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One of the worst Razorback losses ever


Bret Bielema Arkansas Razorbacks image
  • Brian Chilson

Hard to fathom a worse homecoming than the one Arkansas experienced on Saturday. I'll make a short list of flat-out debacles that most people know by score alone:

51-7 Miami, 1987. We all remember this one by the digits alone, because Miami was a powerhouse in every sense of the word, and the Hogs were a Top 10 bunch looking to tug on Superman's cape. The Orlando Sentinel's recap of that game famously stated that the game was so lopsided it resembled "the Chicago Bears vs. the Merritt Island Mustangs."

There was that 70-17 pasting in California back in '05, with the Hogs coming off a home loss to Vanderbilt a little more than a year after Houston Nutt famously complained about the bottom-feeding Commodores not being on the schedule enough to suit him. Top-rated USC greeted the Pigs at the Coliseum the next weekend, and the results were predictably terrible as Matt Leinart and Reggie Bush deconstructed a woeful defense with lightning-quick precision.

Last year, on a sloppy Saturday at Reynolds Razorback Stadium, Alabama did the rough equivalent of what USC did, seizing upon the chance to destroy a team in ruin from the week before. The similarities were eerie: Bama was the top dog in the country as USC was, the Hogs were coming off a bad home loss to a lesser foe (ULM in this case), and there was a heavily unsettled quarterbacking situation with Robert Johnson trying to tenuously hold the job eight years ago, and Tyler Wilson injured and leaving Brandon Allen the reins for his first start last fall. Bama responded, 52-0, and the season's downward spiral was essentially complete two months ahead of schedule.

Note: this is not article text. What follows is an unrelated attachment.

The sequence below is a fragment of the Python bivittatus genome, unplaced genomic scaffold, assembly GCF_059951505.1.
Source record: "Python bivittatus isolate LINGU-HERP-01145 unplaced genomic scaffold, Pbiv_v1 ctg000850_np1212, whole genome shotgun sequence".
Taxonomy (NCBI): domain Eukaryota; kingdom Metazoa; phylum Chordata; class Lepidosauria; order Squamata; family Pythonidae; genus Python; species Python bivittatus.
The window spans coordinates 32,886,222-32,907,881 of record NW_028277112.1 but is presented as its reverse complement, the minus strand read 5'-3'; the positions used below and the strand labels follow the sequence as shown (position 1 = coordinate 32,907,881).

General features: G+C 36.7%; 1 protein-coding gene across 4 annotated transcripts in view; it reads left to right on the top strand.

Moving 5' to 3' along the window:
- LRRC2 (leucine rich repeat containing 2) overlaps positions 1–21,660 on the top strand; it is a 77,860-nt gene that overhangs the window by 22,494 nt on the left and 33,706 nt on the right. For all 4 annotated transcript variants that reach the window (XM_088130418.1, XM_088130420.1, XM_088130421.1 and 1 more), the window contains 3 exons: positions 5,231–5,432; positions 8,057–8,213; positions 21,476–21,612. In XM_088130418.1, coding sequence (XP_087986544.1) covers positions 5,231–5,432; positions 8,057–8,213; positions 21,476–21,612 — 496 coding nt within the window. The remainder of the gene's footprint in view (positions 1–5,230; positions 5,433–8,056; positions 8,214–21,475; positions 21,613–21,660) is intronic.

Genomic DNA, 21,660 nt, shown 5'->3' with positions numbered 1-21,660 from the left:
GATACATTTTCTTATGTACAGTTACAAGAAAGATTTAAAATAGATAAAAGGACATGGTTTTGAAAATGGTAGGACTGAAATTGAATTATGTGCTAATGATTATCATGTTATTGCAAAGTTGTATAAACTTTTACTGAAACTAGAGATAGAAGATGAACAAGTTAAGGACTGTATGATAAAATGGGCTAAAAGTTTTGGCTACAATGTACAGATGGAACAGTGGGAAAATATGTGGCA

I'll throw another one out there, though, that may have been forgotten, because I think it serves as a more apt comparison to what we all witnessed on Saturday. In 2008, Bobby Petrino's first season as head coach, the Hogs were saddled with a rescheduled game at Texas at the end of September, and went to Austin for what more or less looked the part of a paycheck game. Arkansas was teetering after two shaky nonconference wins to open the year, then a thoroughly gross showing against Alabama at home, so this trip to Texas never had the look of anything other than a Saturday rout. And it was.

Texas did that day what South Carolina did Saturday: expose literally every shallow facet of the Hogs' susceptible defense. Colt McCoy was a paragon of two-way brilliance five years earlier, and Connor Shaw mirrored that, throwing to receivers so open that he might as well have been pitching foam footballs through scoring holes in an arcade game. Arkansas is so terribly thin at linebacker and secondary that every whiffed tackle and every blown assignment avails itself to even novice fans who wouldn't normally diagnose soft coverage unless it literally kicked them directly in the face. And it did on Saturday, repeatedly and with force.